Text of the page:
The first spring wheat and oats have already been seeded, although winter will officially with us one more day according to the calendar. Is it too early to already be thinking spring and seeding small grains? Federal crop insurance guidelines stipulate that small grains are insurable when planted on or after March 21. And although this may be part of your decision process, mother nature doesn't keep a Julian calendar. So can we already seed small grains successfully? In 2012 I write a post that describes the requirements to get small grains established successfully and quantifies some of the risks of planting early. I have provided link to it here.
Bottom-line: The weather forecast for the remainder of the month is trending just slightly above average for both daytime highs and well as nighttime lows. If the frost has come out at least 12 inches and the soil temperatures are reaching 40 degrees F for most of the day, I think spring wheat and oats can be seeded successfully at this time.
Extension > Minnesota Crop News
Thursday, February 19, 2015
A 2014 multi-site field study on the effects of Clariva seed treatment on soybean yield and Soybean Cyst Nematode reproduction
Bruce Potter, Senyu Chen, Phil Glogoza and Ryan Miller
The soybean cyst nematode (SCN) is a serious pest of Minnesota soybean and has been managed with crop rotation and soybean varieties with resistance to SCN. SCN populations virulent on (able to infest, reproduce on and damage) SCN resistant soybeans are increasingly widespread. Virulence on the PI 88788 resistance source is the most common, but increasing numbers of field populations virulent on Peking or both PI88788 and Peking resistance sources have been observed (Chen, et al. 2011). Therefore, effective chemical or biological complements to resistant varieties would be helpful to soybean growers’ SCN management programs.
Monday, February 16, 2015
Jill Sackett and Dr. M. Scott Wells, University of Minnesota
The United States Department of Agriculture (USDA) has released updated termination and insurance guidelines for farmers using cover crops. An interagency workgroup organized by Farm Service Agency (FSA), the Natural Resources Conservation Service (NRCS), and Risk Management Agency (RMA) developed a cover crop management guide in order to have consistent and flexible cover crop policy for the Nation’s farmers. The third version of the guide, NRCS Cover Crops Termination Guidelines, was released in September 2014. RMA also has released updated insurance information on its 2015 Cover Crop FAQ website.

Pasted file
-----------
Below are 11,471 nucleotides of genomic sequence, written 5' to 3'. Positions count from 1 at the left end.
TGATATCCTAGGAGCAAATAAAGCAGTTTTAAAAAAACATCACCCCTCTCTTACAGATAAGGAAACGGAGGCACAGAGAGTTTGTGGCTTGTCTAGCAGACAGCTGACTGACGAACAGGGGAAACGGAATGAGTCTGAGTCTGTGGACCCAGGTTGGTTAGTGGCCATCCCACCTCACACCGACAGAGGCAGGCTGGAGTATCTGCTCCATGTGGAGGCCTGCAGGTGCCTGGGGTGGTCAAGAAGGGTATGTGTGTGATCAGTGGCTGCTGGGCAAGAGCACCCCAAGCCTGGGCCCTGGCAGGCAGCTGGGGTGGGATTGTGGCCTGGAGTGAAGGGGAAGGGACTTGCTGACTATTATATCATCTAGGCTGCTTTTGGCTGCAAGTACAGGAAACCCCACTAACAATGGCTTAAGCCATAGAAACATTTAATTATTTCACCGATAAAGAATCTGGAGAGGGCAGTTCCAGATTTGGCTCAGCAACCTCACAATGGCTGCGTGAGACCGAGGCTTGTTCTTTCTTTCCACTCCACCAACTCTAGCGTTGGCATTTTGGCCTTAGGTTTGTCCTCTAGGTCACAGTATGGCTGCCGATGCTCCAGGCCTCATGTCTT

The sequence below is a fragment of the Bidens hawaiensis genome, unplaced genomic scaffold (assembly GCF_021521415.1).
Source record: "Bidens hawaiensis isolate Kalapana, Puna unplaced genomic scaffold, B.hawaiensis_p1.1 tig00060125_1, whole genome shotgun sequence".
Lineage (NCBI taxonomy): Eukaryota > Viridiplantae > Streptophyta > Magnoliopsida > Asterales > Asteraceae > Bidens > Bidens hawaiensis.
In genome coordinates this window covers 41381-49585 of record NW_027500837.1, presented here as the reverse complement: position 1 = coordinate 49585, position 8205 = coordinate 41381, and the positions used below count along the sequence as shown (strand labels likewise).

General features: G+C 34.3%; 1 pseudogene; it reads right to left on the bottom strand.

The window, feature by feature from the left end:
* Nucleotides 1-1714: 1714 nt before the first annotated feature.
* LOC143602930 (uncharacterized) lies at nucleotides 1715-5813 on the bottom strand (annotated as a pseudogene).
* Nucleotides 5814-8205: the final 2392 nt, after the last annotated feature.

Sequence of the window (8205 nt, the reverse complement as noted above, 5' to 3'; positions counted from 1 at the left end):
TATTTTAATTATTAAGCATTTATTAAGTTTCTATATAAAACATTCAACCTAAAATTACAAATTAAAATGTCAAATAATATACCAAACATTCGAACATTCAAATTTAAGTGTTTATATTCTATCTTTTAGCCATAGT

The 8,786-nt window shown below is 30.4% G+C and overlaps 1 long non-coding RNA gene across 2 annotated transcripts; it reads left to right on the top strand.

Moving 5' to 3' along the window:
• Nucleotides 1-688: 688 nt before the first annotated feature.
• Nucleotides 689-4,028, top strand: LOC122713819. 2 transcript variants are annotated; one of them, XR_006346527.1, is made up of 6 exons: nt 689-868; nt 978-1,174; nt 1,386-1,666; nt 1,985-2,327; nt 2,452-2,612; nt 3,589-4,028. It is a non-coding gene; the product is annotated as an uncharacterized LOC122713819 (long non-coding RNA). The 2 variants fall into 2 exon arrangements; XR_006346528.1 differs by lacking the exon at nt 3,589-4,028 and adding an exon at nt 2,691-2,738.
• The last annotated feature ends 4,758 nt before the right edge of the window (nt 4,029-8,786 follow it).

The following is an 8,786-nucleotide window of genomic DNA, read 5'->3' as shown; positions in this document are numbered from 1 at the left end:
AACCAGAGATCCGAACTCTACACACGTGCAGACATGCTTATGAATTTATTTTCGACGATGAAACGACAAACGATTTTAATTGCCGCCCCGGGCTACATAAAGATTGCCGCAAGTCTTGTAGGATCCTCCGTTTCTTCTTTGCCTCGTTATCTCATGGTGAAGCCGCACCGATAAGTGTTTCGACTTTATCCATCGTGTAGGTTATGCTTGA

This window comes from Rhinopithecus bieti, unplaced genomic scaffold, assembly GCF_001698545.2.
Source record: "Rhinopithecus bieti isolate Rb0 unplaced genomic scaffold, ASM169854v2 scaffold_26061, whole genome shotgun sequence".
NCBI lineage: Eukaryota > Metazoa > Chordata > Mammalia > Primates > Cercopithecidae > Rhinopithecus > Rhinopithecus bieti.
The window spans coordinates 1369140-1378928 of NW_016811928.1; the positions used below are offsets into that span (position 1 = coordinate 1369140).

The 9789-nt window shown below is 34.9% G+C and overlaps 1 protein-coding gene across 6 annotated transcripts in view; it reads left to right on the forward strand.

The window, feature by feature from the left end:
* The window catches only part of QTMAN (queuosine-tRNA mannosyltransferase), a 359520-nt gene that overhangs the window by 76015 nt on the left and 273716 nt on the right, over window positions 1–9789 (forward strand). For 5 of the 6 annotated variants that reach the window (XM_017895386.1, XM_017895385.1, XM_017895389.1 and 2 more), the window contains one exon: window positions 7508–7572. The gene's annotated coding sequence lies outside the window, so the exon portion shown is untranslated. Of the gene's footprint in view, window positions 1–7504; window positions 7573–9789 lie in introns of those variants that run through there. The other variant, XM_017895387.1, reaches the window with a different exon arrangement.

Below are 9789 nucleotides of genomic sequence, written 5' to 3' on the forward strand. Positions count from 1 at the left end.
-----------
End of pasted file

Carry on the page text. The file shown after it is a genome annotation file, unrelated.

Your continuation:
Doug Holen, Extension Educator-Crops
To address key forage production and management issues in Minnesota, a series of forage workshops will be held in February and March of 2015. Individual sites include Rushford on February 20, Fergus Falls on February 24, and Hutchinson on March 2. This program, developed by the University of Minnesota Extension and sponsors, is aimed at current issues and research in forage production and management with the goal of increasing forage production and farm profitability. Topics, presenters, and agenda differ by location.
Past participants expressed that they have benefited from the applied, research-based, and timely information presented and the open discussion format designed to encourage audience participation. Partipation fee is $30, which includes a meal and handouts. Registration is preferred and can be done through the University of Minnesota Extension Forages for "U" webpage.
Click here for a link to the brochure.
Tuesday, February 3, 2015
Three workshops will be held this winter to teach attendees how to design artificial drainage systems for agriculture. The two-day workshops will be held in Sioux Falls, SD, February 17 - 18, St. Cloud, MN, February 24 - 25, and Grand Forks , ND March 10 - 11. The target audience for the workshops include: farmers who wish to do their own drainage system installation, drainage contractors wanting a refresher or training for new employees, and anyone else that would like to know something about drainage design.
Barriers to Bushels Program to address corn and soybean production issues at six Minnesota locations
To help address key management issues of northwestern and west central Minnesota producers, Barriers to Bushels will be held at six locations in late February and early March. This is a program developed by University of Minnesota Extension aimed at current issues and research in corn/soybean crop production with the intent to ultimately help increase a producer's margins.
Monday, January 26, 2015
The Southwest Research & Outreach Center (SWROC) will host Winter Crops and Soils Day Tuesday, February 3 in Luverne and Wednesday, February 4 in both Lamberton and Granite Falls. Winter Crops and Soils Day is a public event highlighting current University of Minnesota research that is specific to southwestern Minnesota. Leading experts from the University will be on hand to present information and answer questions.